Thermomechanical Properties of Elastomeric Stamps for Micro-Transfer Printing Applications
Micro-transfer printing (MTP) enables mass-transfer of wafer-level chips having lateral dimensions ranging from 3 x 7 um to 650 x 650 um to a nonnative substrate. This is accomplished with an elastomeric stamp containing micrometer scale posts that have been precisely defined using photolithography. MTP is highly parallel and is capable of transferring tens of thousands of devices in a single MTP operation. Transfer yields and placement accuracy, however, are dependent on the performance of the micrometer structured elastomer stamp. During extended MTP use, the stamp is subjected to changes in temperature due to the moving mechanical components of the printer which can have unwanted effects on device placement accuracy.
In this work, we utilize the Structural Mechanics Module with the Heat Transfer in Solids and Solid Mechanics interfaces in COMSOL Multiphysics®. The simulation is based off the Thermal Expansion in a MEMS device model from the Application Library. In this study, an elastomeric stamp with a 3 x 3 array of microstructured posts are simulated to investigate heat distribution and thermal expansion. Volume expansion of the stamp and movement of the posts are measured. Preliminary results show the thermal expansion of the stamp is nonlinear due to the fixed constraint at the base of the stamp which reflects experimental conditions where the stamp is mounted to a rigid, noncompliant substrate such as glass or silicon. Volume expansion of the post appears to be negligible due to the size of the features. The volume expansion of the stamp base, however, is nonnegligible and effects the array spacing.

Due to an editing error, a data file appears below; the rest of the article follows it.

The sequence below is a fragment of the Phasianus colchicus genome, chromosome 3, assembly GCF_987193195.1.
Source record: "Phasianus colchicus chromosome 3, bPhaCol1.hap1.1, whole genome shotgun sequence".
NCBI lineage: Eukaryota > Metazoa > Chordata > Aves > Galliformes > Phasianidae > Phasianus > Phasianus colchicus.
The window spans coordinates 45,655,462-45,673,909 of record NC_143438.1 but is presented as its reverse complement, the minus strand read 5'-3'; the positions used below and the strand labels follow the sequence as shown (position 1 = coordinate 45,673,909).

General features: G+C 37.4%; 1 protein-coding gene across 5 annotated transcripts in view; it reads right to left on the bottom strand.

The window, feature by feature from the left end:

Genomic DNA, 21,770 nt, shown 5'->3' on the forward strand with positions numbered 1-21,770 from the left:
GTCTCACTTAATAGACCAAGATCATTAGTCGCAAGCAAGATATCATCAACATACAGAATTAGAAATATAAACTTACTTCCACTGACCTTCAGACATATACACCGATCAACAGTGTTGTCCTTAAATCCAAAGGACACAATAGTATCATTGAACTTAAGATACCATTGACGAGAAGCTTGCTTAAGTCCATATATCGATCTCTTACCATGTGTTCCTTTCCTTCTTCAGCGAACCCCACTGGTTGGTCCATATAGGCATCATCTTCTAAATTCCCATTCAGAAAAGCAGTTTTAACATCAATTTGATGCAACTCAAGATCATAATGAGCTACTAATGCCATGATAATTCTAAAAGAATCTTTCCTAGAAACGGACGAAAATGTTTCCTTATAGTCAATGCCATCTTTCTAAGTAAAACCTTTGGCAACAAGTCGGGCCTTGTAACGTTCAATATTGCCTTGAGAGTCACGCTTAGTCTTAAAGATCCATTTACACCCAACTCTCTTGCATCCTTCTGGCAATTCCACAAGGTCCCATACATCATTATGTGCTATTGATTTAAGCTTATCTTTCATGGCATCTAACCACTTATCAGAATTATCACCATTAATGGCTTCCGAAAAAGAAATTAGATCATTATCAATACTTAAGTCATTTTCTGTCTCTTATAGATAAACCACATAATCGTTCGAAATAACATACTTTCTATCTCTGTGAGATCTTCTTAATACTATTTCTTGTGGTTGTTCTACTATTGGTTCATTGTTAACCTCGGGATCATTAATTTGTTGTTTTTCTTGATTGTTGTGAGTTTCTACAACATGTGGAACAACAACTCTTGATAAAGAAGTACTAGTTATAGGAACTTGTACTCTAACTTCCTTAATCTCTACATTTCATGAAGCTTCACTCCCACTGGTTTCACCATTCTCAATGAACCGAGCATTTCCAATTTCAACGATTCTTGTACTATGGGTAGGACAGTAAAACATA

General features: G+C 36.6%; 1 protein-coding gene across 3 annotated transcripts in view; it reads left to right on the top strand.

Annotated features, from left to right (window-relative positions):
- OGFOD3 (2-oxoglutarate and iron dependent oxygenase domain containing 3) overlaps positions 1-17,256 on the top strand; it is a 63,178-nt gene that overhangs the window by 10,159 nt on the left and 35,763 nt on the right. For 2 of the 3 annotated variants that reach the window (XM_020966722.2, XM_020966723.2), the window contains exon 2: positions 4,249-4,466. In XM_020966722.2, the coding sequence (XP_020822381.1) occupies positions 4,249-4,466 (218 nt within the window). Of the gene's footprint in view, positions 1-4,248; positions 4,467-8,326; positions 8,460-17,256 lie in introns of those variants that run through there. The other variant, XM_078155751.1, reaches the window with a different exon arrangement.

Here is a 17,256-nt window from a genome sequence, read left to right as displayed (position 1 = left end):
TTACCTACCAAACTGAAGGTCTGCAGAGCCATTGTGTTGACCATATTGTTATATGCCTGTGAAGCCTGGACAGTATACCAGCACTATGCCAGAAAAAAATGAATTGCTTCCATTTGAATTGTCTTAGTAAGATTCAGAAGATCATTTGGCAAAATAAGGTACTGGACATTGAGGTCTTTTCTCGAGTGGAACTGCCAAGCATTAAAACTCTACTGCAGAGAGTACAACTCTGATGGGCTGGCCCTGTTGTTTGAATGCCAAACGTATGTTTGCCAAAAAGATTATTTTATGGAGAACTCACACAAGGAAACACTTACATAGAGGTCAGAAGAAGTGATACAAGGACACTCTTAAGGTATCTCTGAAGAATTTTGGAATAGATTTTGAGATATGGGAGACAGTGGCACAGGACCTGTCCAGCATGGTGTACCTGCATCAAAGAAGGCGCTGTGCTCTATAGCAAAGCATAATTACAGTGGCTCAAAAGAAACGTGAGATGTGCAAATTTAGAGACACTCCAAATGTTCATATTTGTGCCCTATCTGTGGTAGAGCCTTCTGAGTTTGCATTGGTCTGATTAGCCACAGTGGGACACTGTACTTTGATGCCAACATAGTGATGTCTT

Given the high precision and accuracy needed to successfully MTP thousands of micron sized devices, knowing the behavior of the stamp under various temperatures is critical. These initial simulations show that temperature increases can deform the stamp, potentially causing misalignment of devices during the MTP process. Future work will include the simulation of various stamp and post designs to mitigate the effects of thermal expansion. This will give industries utilizing MTP a tool to design stamps capable of transferring more devices than previously possible with predictable placement accuracy.